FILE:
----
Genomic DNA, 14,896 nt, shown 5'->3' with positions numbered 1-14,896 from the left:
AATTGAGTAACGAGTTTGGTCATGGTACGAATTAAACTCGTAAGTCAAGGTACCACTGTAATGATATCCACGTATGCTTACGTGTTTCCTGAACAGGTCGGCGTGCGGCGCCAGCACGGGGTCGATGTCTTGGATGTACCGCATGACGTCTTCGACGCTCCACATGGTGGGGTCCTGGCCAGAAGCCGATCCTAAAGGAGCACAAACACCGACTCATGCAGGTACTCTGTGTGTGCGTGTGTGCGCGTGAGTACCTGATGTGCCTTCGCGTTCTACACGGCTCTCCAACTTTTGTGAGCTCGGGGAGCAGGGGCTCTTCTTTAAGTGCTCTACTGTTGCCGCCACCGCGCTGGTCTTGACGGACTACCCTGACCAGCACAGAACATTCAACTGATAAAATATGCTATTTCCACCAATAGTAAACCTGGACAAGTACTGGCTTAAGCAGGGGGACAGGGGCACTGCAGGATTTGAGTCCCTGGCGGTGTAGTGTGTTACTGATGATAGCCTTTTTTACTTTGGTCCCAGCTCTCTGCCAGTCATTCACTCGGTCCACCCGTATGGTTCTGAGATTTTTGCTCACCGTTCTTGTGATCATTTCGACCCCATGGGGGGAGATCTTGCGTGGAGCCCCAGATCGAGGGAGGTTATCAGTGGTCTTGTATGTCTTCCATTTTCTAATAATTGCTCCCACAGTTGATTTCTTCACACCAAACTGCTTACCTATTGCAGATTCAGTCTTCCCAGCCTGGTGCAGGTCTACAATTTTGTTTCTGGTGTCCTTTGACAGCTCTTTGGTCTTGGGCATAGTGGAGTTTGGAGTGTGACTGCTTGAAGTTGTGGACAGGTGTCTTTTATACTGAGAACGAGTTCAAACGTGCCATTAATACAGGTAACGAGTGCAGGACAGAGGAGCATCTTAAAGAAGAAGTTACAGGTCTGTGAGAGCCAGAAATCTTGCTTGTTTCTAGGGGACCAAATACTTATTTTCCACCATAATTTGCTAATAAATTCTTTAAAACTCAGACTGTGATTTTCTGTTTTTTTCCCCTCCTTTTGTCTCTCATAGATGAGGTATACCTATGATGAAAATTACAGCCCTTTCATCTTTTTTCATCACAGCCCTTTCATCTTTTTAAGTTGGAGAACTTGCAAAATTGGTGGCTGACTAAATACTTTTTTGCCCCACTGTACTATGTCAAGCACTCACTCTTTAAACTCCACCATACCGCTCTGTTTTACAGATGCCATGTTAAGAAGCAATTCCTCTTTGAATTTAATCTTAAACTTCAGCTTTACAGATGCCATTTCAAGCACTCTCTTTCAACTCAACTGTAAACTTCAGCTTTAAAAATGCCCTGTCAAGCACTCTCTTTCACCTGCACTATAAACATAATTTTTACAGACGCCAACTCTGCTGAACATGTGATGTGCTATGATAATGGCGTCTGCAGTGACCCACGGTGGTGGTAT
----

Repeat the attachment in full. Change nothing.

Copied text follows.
Genomic DNA, 14,896 nt, shown 5'->3' with positions numbered 1-14,896 from the left:
AATTGAGTAACGAGTTTGGTCATGGTACGAATTAAACTCGTAAGTCAAGGTACCACTGTAATGATATCCACGTATGCTTACGTGTTTCCTGAACAGGTCGGCGTGCGGCGCCAGCACGGGGTCGATGTCTTGGATGTACCGCATGACGTCTTCGACGCTCCACATGGTGGGGTCCTGGCCAGAAGCCGATCCTAAAGGAGCACAAACACCGACTCATGCAGGTACTCTGTGTGTGCGTGTGTGCGCGTGAGTACCTGATGTGCCTTCGCGTTCTACACGGCTCTCCAACTTTTGTGAGCTCGGGGAGCAGGGGCTCTTCTTTAAGTGCTCTACTGTTGCCGCCACCGCGCTGGTCTTGACGGACTACCCTGACCAGCACAGAACATTCAACTGATAAAATATGCTATTTCCACCAATAGTAAACCTGGACAAGTACTGGCTTAAGCAGGGGGACAGGGGCACTGCAGGATTTGAGTCCCTGGCGGTGTAGTGTGTTACTGATGATAGCCTTTTTTACTTTGGTCCCAGCTCTCTGCCAGTCATTCACTCGGTCCACCCGTATGGTTCTGAGATTTTTGCTCACCGTTCTTGTGATCATTTCGACCCCATGGGGGGAGATCTTGCGTGGAGCCCCAGATCGAGGGAGGTTATCAGTGGTCTTGTATGTCTTCCATTTTCTAATAATTGCTCCCACAGTTGATTTCTTCACACCAAACTGCTTACCTATTGCAGATTCAGTCTTCCCAGCCTGGTGCAGGTCTACAATTTTGTTTCTGGTGTCCTTTGACAGCTCTTTGGTCTTGGGCATAGTGGAGTTTGGAGTGTGACTGCTTGAAGTTGTGGACAGGTGTCTTTTATACTGAGAACGAGTTCAAACGTGCCATTAATACAGGTAACGAGTGCAGGACAGAGGAGCATCTTAAAGAAGAAGTTACAGGTCTGTGAGAGCCAGAAATCTTGCTTGTTTCTAGGGGACCAAATACTTATTTTCCACCATAATTTGCTAATAAATTCTTTAAAACTCAGACTGTGATTTTCTGTTTTTTTCCCCTCCTTTTGTCTCTCATAGATGAGGTATACCTATGATGAAAATTACAGCCCTTTCATCTTTTTTCATCACAGCCCTTTCATCTTTTTAAGTTGGAGAACTTGCAAAATTGGTGGCTGACTAAATACTTTTTTGCCCCACTGTACTATGTCAAGCACTCACTCTTTAAACTCCACCATACCGCTCTGTTTTACAGATGCCATGTTAAGAAGCAATTCCTCTTTGAATTTAATCTTAAACTTCAGCTTTACAGATGCCATTTCAAGCACTCTCTTTCAACTCAACTGTAAACTTCAGCTTTAAAAATGCCCTGTCAAGCACTCTCTTTCACCTGCACTATAAACATAATTTTTACAGACGCCAACTCTGCTGAACATGTGATGTGCTATGATAATGGCGTCTGCAGTGACCCACGGTGGTGGTAT